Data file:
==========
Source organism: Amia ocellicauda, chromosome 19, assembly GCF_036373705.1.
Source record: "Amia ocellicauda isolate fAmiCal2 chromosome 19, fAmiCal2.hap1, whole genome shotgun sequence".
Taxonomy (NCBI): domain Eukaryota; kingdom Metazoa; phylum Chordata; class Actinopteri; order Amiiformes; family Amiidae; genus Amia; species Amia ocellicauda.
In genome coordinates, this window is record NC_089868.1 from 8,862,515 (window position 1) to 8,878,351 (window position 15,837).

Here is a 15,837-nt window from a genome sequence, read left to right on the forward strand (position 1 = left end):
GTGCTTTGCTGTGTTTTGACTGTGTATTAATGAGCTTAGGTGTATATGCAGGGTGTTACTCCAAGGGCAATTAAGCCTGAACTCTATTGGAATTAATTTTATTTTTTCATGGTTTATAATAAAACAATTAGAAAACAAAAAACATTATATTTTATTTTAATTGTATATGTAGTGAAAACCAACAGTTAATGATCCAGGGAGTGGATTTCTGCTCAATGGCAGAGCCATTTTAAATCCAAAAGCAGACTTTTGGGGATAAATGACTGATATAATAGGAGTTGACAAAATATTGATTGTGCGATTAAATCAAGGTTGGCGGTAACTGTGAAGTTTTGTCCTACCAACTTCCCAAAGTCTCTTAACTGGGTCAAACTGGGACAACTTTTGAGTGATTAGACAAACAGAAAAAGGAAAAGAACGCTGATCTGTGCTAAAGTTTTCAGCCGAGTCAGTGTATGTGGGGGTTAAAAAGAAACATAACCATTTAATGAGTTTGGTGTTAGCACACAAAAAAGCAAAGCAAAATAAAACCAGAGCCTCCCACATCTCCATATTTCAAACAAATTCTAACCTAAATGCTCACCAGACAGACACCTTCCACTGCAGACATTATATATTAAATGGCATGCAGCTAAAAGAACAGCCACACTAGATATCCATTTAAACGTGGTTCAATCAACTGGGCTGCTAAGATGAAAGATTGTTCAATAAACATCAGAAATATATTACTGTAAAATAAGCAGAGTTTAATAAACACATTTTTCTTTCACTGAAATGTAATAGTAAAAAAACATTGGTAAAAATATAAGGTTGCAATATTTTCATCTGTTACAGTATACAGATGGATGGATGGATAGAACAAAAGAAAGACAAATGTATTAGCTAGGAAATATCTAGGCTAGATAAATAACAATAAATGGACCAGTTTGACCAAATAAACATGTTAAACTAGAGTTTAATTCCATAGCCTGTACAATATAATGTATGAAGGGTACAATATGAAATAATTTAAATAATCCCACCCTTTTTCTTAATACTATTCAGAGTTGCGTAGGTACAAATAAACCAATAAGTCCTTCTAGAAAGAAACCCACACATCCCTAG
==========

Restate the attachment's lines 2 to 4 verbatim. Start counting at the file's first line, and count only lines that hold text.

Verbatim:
Source record: "Amia ocellicauda isolate fAmiCal2 chromosome 19, fAmiCal2.hap1, whole genome shotgun sequence".
Taxonomy (NCBI): domain Eukaryota; kingdom Metazoa; phylum Chordata; class Actinopteri; order Amiiformes; family Amiidae; genus Amia; species Amia ocellicauda.
In genome coordinates, this window is record NC_089868.1 from 8,862,515 (window position 1) to 8,878,351 (window position 15,837).